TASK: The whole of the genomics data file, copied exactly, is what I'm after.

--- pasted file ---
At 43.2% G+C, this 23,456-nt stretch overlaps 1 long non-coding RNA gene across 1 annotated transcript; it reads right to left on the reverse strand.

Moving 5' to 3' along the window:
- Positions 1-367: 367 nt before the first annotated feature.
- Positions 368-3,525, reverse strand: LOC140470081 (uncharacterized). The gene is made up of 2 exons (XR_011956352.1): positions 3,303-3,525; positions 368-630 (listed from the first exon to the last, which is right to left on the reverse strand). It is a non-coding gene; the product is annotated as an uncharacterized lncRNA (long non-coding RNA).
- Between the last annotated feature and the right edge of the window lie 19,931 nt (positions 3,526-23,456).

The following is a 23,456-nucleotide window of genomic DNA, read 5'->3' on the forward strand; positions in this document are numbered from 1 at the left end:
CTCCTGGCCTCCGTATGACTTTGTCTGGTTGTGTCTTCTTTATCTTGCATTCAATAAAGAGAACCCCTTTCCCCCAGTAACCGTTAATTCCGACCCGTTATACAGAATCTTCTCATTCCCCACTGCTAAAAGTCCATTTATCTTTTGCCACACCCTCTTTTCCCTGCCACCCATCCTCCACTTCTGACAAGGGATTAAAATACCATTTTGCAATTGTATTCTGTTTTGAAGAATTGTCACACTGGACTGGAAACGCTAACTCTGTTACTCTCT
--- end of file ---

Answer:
At 43.2% G+C, this 23,456-nt stretch overlaps 1 long non-coding RNA gene across 1 annotated transcript; it reads right to left on the reverse strand.

Moving 5' to 3' along the window:
- Positions 1-367: 367 nt before the first annotated feature.
- Positions 368-3,525, reverse strand: LOC140470081 (uncharacterized). The gene is made up of 2 exons (XR_011956352.1): positions 3,303-3,525; positions 368-630 (listed from the first exon to the last, which is right to left on the reverse strand). It is a non-coding gene; the product is annotated as an uncharacterized lncRNA (long non-coding RNA).
- Between the last annotated feature and the right edge of the window lie 19,931 nt (positions 3,526-23,456).

The following is a 23,456-nucleotide window of genomic DNA, read 5'->3' on the forward strand; positions in this document are numbered from 1 at the left end:
CTCCTGGCCTCCGTATGACTTTGTCTGGTTGTGTCTTCTTTATCTTGCATTCAATAAAGAGAACCCCTTTCCCCCAGTAACCGTTAATTCCGACCCGTTATACAGAATCTTCTCATTCCCCACTGCTAAAAGTCCATTTATCTTTTGCCACACCCTCTTTTCCCTGCCACCCATCCTCCACTTCTGACAAGGGATTAAAATACCATTTTGCAATTGTATTCTGTTTTGAAGAATTGTCACACTGGACTGGAAACGCTAACTCTGTTACTCTCT